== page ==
A recent study in Pediatrics, the journal of the American Academy of Pediatrics, shows that families that share meals together are more likely to have healthier children. The study (based on a large compilation of data taken from 17 separate studies) found that children and adolescents who ate at least three meals with their families a week were 12 percent less likely to be overweight than those who didn’t.

Other findings: They were also 20 percent less likely to eat unhealthy foods such as fried foods, fast food, soda, and candy than their not-eating-with-family counterparts. They were 24 percent more likely to eat healthy foods, including fruits and vegetables, and 35 percent less likely to have eating disorders or engage in behaviors such as skipping meals or consuming meal-replacement products.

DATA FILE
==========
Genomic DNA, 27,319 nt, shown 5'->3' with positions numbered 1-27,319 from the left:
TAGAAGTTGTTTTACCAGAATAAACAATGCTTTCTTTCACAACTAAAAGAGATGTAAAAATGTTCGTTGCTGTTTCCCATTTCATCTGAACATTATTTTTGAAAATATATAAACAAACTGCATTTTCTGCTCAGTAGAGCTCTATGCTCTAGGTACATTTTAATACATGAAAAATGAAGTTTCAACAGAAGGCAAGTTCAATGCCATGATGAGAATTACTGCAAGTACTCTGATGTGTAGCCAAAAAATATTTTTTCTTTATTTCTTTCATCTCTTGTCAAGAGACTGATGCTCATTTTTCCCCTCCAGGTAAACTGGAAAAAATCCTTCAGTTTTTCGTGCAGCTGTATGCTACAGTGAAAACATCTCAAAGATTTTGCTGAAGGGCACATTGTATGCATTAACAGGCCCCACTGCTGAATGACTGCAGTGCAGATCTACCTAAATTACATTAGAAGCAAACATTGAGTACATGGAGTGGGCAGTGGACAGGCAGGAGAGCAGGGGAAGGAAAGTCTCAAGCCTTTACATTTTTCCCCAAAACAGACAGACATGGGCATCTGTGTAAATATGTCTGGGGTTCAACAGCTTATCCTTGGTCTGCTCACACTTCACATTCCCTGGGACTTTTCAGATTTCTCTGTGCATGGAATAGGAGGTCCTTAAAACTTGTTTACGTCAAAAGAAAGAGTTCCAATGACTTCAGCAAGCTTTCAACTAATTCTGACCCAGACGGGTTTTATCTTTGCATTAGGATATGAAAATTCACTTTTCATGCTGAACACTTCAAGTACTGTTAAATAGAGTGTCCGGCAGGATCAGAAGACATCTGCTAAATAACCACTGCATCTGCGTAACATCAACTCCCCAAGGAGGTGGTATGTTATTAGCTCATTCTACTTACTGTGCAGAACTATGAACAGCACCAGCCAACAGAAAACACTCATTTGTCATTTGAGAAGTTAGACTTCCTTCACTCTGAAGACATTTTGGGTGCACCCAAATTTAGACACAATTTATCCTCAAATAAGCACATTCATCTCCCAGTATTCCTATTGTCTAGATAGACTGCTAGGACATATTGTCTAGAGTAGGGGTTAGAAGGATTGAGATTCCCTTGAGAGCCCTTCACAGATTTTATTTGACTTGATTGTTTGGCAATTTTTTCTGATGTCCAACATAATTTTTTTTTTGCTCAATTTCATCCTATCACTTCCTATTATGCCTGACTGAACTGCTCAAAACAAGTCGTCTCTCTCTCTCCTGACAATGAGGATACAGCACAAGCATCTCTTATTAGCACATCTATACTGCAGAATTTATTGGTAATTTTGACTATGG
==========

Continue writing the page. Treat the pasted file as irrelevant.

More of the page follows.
Interestingly, the authors also referenced a focus-group study in which adolescents stated that they “would most like their parents to prepare healthy meals at home.” This was somewhat surprising to me, as I remember constantly trying to rally my parents to order pizza.

What the study didn’t define was what exactly counts as a “shared meal together.” Do you still get the benefit if you are watching television together while eating? What if the “shared meal together” is frozen lasagne versus homemade? Or if it’s at Applebee’s?

Image source: Flickr member ctsnow under Creative Commons

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